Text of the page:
For Immediate Release
AUGUSTA - After Governor LePage last night vetoed LD 1066, the bill to expand Maine's Medicaid program by at least $150 million per biennium, the bill was sent back to the House. The Speaker may call for an override vote at any time. House Republicans stand ready to sustain the Governor's veto and prevent another irreversible fiscal mistake for the State of Maine.
"We've been down this road before," said House Republican Leader Ken Fredette of Newport. "As in the past, Republicans approached this issue with an open mind, but the numbers make clear that the proposal before us is a bad deal for Maine."
For example, despite claims of 100 percent federal funding for the first three years, the state will actually have to spend $10 million on additional administrative costs over those three years at the Department of Health & Human Services (DHHS), including the hiring of 93 new bureaucrats. Maine will also be forced to re-expand coverage to about 15,500 able-bodied people scheduled to be dropped on January 1, 2014, but at a much lower 62 percent federal matching rate, costing the state about $18 million per year that would not be spent without expansion. Over the long term, when federal matching reaches 90 percent, the cost to the state will be $75 million per year.
Past Medicaid expansions promised to be affordable, reduce charity care and emergency room usage, and improve the health of Mainers. However, since the largest expansion ten years ago, Medicaid has left initial budget estimates in the dust. Over twice as many eligible recipients as expected enrolled before enrollment had to be capped. Medicaid has doubled as a share of the state budget in the past 15 years, crowding out precious funds for other basic functions of state government.
"We saw the crowding out effect yesterday as Democrats pushed a snowmobile registration fee increase because our welfare programs continue to take money from other areas of the state budget," added Fredette.
In addition, charity careuncompensated care provided by hospitals to the uninsuredhas increased from $67 million to $196 million in just the past decade and studies by Harvard University, the Massachusetts Institute of Technology, and the Muskie School at USM have found that Medicaid recipients use emergency rooms as much, or even more, than the uninsured. A recent study published in the New England Journal of Medicine found a complete lack of physical health benefits to Medicaid enrollment.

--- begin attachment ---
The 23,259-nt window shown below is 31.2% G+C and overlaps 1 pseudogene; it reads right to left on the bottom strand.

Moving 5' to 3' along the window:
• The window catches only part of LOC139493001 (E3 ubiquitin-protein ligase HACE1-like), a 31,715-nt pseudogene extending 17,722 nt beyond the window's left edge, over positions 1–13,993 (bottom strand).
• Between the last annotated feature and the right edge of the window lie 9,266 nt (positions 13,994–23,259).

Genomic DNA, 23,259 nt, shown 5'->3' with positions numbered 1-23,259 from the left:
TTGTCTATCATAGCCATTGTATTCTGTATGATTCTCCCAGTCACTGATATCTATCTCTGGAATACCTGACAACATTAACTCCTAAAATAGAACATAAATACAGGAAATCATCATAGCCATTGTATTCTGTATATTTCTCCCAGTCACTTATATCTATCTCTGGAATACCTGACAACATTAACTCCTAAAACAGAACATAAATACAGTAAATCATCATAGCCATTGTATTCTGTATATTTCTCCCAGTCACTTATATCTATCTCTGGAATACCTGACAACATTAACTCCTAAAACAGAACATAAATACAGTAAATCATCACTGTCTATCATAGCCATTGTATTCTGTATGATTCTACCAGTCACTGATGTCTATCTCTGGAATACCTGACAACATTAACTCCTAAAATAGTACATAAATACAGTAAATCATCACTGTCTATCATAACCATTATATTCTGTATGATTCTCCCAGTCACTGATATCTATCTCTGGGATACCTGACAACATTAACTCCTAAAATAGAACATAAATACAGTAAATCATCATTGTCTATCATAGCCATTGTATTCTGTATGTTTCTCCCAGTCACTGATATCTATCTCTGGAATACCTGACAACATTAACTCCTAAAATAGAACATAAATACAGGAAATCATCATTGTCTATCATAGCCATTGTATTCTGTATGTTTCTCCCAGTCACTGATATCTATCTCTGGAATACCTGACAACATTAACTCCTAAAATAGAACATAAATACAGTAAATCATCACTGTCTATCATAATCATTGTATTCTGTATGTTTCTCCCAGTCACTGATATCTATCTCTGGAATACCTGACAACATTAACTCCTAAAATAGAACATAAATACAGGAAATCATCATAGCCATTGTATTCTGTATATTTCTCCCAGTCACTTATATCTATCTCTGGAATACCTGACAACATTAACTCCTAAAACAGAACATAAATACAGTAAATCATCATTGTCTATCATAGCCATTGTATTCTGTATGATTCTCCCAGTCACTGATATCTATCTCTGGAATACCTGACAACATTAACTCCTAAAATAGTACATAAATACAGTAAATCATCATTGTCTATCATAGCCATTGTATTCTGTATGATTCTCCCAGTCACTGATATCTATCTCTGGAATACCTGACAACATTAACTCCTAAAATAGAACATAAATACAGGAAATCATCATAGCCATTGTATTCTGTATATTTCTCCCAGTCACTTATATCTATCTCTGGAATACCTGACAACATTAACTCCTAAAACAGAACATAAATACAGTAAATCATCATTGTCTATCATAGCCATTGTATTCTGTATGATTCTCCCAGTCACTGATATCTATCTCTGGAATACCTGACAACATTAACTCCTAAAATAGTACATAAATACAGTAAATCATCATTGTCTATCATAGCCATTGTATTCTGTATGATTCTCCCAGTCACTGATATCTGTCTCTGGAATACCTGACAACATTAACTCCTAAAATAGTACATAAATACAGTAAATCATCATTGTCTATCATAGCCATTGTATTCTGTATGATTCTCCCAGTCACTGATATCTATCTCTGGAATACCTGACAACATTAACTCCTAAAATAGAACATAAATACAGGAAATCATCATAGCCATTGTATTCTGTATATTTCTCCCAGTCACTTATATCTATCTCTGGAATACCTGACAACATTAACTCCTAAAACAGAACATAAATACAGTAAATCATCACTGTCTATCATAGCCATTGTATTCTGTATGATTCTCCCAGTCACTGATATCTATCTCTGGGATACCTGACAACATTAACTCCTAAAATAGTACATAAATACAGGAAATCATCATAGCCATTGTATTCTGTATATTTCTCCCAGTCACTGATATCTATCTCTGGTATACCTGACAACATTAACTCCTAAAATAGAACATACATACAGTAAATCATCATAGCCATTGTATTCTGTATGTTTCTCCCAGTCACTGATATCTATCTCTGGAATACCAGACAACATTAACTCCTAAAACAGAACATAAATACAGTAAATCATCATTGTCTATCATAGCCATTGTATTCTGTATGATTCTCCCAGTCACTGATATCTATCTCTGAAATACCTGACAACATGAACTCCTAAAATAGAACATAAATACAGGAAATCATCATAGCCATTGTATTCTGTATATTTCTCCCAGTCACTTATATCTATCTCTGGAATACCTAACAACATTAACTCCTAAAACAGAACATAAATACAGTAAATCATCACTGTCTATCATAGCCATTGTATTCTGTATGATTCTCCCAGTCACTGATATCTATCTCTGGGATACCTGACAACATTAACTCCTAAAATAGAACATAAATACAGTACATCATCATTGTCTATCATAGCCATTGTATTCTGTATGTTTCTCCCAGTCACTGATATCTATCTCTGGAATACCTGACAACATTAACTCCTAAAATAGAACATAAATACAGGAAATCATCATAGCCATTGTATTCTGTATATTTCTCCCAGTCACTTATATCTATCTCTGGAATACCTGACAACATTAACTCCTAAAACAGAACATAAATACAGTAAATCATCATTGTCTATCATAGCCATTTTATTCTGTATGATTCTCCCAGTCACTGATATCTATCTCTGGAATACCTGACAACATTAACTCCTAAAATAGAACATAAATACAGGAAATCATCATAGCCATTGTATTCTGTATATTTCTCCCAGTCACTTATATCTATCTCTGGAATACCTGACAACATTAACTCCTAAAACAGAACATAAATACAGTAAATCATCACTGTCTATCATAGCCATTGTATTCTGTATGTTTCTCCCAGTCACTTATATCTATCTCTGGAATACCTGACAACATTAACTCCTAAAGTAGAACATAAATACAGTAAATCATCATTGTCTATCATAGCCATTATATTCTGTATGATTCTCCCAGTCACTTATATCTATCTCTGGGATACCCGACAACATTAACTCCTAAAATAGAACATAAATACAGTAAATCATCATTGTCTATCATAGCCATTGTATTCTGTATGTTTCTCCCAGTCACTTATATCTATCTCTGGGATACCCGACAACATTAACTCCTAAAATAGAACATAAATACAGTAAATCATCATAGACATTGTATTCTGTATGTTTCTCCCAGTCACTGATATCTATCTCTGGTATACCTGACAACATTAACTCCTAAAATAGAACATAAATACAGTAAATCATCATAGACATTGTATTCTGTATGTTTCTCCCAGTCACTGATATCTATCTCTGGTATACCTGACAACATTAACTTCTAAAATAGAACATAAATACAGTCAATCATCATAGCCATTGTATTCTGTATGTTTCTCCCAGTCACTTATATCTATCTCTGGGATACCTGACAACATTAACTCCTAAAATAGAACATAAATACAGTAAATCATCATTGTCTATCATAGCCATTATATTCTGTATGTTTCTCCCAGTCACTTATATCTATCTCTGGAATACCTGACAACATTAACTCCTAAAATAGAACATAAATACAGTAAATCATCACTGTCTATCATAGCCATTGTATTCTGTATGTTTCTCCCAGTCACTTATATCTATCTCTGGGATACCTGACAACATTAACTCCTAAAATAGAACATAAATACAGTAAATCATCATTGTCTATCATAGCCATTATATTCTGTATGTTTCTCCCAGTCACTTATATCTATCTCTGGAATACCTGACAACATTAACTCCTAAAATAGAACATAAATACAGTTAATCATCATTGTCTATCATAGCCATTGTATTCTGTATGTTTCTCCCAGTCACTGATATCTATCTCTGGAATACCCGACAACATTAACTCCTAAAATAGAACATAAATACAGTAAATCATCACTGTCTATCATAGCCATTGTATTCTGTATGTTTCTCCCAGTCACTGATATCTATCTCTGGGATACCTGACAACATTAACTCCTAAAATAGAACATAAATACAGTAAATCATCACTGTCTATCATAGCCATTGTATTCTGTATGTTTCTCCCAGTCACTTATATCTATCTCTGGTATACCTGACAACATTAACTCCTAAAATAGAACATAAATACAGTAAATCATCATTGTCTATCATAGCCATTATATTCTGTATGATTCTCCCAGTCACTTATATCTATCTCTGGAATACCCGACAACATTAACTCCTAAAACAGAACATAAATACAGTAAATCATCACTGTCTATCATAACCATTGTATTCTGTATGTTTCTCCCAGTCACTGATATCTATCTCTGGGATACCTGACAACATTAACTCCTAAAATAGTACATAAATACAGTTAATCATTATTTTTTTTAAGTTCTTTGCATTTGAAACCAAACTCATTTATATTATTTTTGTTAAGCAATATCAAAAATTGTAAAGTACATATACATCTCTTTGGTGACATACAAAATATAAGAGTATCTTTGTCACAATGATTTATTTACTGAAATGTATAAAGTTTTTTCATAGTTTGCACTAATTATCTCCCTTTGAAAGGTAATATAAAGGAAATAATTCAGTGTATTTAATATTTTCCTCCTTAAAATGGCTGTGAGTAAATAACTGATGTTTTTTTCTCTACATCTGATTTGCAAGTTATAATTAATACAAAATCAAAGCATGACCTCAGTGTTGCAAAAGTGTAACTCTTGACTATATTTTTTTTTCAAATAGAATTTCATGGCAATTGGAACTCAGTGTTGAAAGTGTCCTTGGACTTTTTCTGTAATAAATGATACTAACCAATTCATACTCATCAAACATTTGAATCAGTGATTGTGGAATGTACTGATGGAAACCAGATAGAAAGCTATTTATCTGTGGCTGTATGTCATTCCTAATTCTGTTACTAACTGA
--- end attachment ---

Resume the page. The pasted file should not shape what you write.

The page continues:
"And we have had to pay dearly for this lack of results," said Assistant House Republican Leader Alexander Willette of Mapleton. "We just passed the bill to finally pay off our massive debt to Maine hospitals, which we accumulated as a direct result of Medicaid expansion. How could we continue to practice the same fiscal irresponsibility that created that debt?"
Fredette agreed, adding that the DHHS has estimated a net cost to Maine that stands in stark contrast to a study cited by the Democrats.
"It's DHHS that will be coming to us after we've implemented expansion, and it's DHHS's estimates that will be the basis for our budgets, and it's DHHS that is telling us the expansion proposal will cost Maine taxpayers about $150 million per biennium over the long term," said Fredette. "That's about $150 out of the pocket of every adult Mainer, and they just don't have it."
Fredette has offered a bill to establish a commission of experts detached from the legislative process to study other options for Medicaid expansion, such as the Arkansas model, which utilizes private insurance exchanges. Democrats on the Health and Human Services Committee, where it now sits, have refused to schedule a work session for the bill.
In addition, Republicans have offered affordable alternatives that promote functional health insurance markets and take advantage of federal funds without putting state taxpayers - who already support the nation's third largest Medicaid program with the nation's seventh highest tax burden - on the hook.
The health insurance exchanges established under Obamacare will provide private policies to those earning 100-400 percent of the federal poverty level for as little as $5 per week. Republican reforms to the state's health insurance laws have resulted in new individual insurance products that are up to 70 percent less expensive than older options. For example, an Anthem individual health insurance policy with a $2,250 deductible and mental health benefits used to cost a 40-44 year-old Mainer $758.41 per month. That same policy now costs that same Mainer just $314.20 per month, a 59 percent decrease.
"We're on the right track," said Willette. "These are real solutions to Maine's health care needs that don't put Maine taxpayers on the hook but do provide affordable options. At some point we have to be thinking about the younger generation that will have to inherit the fiscal mess the Democrats are proposing."
Maine House Republicans
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